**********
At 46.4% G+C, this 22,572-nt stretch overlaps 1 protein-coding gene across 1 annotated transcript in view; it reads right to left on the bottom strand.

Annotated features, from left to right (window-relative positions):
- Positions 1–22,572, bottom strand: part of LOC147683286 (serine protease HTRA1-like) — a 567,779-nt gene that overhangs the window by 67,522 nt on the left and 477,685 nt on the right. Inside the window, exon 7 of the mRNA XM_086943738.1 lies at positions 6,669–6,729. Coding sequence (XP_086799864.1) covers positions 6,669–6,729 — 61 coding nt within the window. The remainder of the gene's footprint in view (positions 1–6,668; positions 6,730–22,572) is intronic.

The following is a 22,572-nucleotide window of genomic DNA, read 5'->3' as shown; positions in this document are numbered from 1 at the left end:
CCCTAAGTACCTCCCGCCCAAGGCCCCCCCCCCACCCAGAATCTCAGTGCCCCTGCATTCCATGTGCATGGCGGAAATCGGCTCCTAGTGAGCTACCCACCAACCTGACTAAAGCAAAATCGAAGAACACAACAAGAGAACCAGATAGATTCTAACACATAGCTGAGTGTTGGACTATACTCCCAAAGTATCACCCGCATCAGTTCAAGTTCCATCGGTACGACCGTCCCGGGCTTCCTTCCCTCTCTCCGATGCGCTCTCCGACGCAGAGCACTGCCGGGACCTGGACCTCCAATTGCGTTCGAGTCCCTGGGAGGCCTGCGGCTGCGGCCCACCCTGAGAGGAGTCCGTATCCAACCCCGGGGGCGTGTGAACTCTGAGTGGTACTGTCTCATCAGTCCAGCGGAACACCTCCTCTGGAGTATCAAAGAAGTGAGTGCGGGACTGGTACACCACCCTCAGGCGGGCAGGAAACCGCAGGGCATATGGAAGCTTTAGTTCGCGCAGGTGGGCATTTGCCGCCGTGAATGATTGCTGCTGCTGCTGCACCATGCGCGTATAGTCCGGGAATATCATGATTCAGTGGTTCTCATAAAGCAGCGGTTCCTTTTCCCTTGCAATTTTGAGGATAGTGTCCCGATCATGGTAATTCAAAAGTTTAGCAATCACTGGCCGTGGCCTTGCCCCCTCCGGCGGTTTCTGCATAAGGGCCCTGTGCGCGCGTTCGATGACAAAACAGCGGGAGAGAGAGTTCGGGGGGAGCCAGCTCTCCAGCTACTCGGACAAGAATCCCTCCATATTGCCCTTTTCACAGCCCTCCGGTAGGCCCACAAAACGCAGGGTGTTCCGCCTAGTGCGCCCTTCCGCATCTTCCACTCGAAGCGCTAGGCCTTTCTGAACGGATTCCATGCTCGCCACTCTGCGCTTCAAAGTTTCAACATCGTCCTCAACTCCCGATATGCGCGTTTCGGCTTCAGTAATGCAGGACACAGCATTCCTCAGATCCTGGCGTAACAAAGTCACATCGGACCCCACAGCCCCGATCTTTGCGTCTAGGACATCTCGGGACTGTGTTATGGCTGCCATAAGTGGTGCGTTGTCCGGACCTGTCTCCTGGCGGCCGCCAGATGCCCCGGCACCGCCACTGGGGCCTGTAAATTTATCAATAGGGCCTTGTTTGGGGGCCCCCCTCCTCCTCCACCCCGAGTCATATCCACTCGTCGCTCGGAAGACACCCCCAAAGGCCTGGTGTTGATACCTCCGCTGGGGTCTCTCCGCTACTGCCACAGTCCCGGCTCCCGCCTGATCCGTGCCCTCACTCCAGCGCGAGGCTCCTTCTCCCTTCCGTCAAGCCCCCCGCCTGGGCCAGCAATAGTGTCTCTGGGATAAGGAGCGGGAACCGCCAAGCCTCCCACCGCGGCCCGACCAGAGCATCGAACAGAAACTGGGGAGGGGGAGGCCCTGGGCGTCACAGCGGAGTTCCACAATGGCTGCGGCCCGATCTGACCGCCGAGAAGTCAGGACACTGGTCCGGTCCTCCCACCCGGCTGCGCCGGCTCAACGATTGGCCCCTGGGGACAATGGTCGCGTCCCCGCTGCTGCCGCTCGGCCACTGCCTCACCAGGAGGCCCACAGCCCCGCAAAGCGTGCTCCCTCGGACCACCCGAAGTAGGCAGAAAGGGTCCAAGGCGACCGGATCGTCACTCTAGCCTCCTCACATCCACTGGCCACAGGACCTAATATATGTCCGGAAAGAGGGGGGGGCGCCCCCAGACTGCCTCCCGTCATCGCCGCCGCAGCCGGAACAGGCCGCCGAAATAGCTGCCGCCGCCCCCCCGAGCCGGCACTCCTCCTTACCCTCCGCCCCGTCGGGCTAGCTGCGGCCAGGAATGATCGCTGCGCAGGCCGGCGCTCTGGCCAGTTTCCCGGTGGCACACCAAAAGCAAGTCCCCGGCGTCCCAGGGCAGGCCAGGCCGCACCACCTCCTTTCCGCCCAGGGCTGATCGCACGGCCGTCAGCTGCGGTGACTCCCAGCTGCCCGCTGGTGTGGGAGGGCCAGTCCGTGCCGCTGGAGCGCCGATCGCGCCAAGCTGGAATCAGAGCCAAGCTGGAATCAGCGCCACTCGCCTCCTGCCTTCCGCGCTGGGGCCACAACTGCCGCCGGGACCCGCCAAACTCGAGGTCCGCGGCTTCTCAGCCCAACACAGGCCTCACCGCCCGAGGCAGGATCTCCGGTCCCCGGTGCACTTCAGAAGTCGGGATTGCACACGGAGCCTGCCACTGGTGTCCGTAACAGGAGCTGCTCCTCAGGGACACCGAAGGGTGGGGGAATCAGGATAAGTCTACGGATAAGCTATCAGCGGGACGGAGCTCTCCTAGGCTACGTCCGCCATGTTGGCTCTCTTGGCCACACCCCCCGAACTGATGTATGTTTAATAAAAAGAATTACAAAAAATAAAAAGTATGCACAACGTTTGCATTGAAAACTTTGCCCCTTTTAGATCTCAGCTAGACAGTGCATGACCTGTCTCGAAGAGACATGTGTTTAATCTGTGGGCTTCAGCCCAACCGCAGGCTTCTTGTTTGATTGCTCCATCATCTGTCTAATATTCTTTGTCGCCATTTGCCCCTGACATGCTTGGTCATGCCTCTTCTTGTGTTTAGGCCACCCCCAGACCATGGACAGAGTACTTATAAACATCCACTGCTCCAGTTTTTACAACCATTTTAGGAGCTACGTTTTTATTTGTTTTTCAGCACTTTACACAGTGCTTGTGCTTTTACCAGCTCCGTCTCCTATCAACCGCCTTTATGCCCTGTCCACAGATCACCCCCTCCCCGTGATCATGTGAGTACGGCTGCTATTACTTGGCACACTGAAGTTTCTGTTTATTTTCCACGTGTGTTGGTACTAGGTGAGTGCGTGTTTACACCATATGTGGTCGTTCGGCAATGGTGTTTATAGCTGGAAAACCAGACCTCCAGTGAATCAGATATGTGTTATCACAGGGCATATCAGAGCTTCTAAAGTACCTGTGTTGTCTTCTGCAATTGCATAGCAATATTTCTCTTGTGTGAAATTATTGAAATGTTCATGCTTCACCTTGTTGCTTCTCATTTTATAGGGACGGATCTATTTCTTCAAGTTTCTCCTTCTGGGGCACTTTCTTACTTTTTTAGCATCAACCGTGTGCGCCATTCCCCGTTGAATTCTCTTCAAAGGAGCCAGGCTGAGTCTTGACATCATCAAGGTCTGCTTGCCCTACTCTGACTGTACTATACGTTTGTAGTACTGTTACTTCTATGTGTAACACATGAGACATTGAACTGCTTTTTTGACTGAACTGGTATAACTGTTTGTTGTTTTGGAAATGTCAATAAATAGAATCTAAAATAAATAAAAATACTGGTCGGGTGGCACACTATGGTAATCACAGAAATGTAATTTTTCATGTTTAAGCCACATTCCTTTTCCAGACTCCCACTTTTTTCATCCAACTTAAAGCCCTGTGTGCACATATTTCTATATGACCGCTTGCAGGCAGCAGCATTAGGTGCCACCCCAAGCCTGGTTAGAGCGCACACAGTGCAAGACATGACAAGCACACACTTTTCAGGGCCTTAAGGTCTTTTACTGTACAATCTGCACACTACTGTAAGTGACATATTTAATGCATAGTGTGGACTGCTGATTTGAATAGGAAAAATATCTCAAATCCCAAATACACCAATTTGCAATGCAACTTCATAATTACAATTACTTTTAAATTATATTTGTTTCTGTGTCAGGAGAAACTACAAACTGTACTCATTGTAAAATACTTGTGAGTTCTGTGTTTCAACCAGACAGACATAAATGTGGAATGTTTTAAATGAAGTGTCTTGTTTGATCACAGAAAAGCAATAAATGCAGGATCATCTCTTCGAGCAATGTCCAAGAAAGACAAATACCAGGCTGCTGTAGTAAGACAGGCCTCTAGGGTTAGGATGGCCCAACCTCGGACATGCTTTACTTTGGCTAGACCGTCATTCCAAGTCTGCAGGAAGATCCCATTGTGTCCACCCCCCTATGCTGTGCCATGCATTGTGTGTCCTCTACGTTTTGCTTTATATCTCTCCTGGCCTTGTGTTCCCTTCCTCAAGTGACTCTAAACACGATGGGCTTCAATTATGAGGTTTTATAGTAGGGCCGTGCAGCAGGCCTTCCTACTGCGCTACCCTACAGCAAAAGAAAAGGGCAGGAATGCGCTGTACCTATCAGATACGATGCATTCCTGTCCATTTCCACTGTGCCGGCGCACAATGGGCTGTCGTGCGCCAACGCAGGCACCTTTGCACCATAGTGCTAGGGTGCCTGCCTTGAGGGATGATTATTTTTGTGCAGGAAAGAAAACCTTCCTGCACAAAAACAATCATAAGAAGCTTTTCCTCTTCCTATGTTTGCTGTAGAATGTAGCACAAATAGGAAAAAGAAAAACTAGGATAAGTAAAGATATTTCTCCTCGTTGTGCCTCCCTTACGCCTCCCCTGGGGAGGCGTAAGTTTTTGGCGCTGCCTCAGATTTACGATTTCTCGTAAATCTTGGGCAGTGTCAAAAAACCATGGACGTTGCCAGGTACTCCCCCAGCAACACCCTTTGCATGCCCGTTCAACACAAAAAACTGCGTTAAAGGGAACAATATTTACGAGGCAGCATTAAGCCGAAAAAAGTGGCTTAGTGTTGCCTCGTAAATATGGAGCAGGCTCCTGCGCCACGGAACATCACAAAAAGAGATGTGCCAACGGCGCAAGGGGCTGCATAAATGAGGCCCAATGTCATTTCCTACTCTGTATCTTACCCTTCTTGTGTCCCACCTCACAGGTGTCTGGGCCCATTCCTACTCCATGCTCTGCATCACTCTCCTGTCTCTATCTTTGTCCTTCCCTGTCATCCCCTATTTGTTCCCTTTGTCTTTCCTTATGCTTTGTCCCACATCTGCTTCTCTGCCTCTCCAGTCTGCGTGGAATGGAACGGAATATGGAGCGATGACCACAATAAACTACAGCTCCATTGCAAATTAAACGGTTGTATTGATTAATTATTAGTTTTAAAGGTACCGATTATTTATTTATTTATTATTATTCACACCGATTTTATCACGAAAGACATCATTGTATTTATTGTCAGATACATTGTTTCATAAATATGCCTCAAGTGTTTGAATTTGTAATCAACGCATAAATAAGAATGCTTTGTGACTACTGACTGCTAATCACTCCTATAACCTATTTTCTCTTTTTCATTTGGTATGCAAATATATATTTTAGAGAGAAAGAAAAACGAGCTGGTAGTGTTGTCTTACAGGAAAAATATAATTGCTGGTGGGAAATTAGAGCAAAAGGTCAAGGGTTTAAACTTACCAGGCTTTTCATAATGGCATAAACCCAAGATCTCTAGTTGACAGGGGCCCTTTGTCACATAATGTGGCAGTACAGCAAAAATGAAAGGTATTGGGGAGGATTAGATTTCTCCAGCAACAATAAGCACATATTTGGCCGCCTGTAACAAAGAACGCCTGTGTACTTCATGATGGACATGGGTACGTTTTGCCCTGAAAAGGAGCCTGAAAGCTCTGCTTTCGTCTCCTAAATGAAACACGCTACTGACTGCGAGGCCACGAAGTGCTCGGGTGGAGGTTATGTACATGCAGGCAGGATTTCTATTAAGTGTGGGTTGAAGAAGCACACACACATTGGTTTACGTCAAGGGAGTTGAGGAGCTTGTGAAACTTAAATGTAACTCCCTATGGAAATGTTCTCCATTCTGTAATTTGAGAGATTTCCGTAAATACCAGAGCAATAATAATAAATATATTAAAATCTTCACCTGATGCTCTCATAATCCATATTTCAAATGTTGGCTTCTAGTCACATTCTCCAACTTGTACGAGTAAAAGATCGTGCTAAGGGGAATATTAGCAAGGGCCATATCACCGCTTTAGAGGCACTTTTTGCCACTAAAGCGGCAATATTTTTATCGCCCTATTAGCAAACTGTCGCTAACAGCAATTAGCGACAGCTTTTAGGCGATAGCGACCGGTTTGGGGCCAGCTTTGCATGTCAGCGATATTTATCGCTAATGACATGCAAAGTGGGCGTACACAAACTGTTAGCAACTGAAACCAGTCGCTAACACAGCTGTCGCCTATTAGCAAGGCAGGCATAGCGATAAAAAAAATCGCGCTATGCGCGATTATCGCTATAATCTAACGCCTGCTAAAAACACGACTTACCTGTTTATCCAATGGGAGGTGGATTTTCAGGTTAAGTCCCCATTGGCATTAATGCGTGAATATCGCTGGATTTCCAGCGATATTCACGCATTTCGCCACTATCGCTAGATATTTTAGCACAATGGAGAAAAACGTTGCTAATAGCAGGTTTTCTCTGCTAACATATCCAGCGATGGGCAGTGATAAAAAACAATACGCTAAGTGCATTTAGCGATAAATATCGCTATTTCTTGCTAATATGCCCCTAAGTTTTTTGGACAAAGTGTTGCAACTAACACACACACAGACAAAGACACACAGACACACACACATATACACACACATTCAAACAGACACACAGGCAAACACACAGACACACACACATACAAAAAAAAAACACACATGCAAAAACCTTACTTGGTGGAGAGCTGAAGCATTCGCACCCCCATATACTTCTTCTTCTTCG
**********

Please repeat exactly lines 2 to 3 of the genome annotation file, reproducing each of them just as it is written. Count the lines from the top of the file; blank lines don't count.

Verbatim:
Annotated features, from left to right (window-relative positions):
- Positions 1–22,572, bottom strand: part of LOC147683286 (serine protease HTRA1-like) — a 567,779-nt gene that overhangs the window by 67,522 nt on the left and 477,685 nt on the right. Inside the window, exon 7 of the mRNA XM_086943738.1 lies at positions 6,669–6,729. Coding sequence (XP_086799864.1) covers positions 6,669–6,729 — 61 coding nt within the window. The remainder of the gene's footprint in view (positions 1–6,668; positions 6,730–22,572) is intronic.